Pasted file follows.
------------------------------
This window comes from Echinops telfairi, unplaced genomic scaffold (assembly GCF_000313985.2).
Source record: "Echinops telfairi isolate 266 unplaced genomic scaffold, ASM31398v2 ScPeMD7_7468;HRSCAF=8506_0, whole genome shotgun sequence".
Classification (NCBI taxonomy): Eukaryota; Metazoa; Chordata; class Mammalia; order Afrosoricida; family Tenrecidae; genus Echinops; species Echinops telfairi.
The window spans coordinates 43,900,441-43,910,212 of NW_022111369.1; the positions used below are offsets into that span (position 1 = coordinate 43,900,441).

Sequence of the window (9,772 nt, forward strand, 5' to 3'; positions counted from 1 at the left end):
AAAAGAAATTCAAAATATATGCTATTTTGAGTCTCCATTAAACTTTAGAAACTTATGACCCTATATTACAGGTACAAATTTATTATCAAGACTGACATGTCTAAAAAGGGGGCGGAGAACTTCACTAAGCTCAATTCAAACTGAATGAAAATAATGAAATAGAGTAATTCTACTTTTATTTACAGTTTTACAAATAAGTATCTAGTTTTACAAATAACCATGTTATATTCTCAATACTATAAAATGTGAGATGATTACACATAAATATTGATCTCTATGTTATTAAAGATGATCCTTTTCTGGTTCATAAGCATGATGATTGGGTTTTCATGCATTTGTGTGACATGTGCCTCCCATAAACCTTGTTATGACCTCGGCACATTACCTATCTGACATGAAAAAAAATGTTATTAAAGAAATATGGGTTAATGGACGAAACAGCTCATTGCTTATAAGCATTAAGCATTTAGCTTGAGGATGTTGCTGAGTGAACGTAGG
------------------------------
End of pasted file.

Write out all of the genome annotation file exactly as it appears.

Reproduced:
This window comes from Echinops telfairi, unplaced genomic scaffold (assembly GCF_000313985.2).
Source record: "Echinops telfairi isolate 266 unplaced genomic scaffold, ASM31398v2 ScPeMD7_7468;HRSCAF=8506_0, whole genome shotgun sequence".
Classification (NCBI taxonomy): Eukaryota; Metazoa; Chordata; class Mammalia; order Afrosoricida; family Tenrecidae; genus Echinops; species Echinops telfairi.
The window spans coordinates 43,900,441-43,910,212 of NW_022111369.1; the positions used below are offsets into that span (position 1 = coordinate 43,900,441).

Sequence of the window (9,772 nt, forward strand, 5' to 3'; positions counted from 1 at the left end):
AAAAGAAATTCAAAATATATGCTATTTTGAGTCTCCATTAAACTTTAGAAACTTATGACCCTATATTACAGGTACAAATTTATTATCAAGACTGACATGTCTAAAAAGGGGGCGGAGAACTTCACTAAGCTCAATTCAAACTGAATGAAAATAATGAAATAGAGTAATTCTACTTTTATTTACAGTTTTACAAATAAGTATCTAGTTTTACAAATAACCATGTTATATTCTCAATACTATAAAATGTGAGATGATTACACATAAATATTGATCTCTATGTTATTAAAGATGATCCTTTTCTGGTTCATAAGCATGATGATTGGGTTTTCATGCATTTGTGTGACATGTGCCTCCCATAAACCTTGTTATGACCTCGGCACATTACCTATCTGACATGAAAAAAAATGTTATTAAAGAAATATGGGTTAATGGACGAAACAGCTCATTGCTTATAAGCATTAAGCATTTAGCTTGAGGATGTTGCTGAGTGAACGTAGG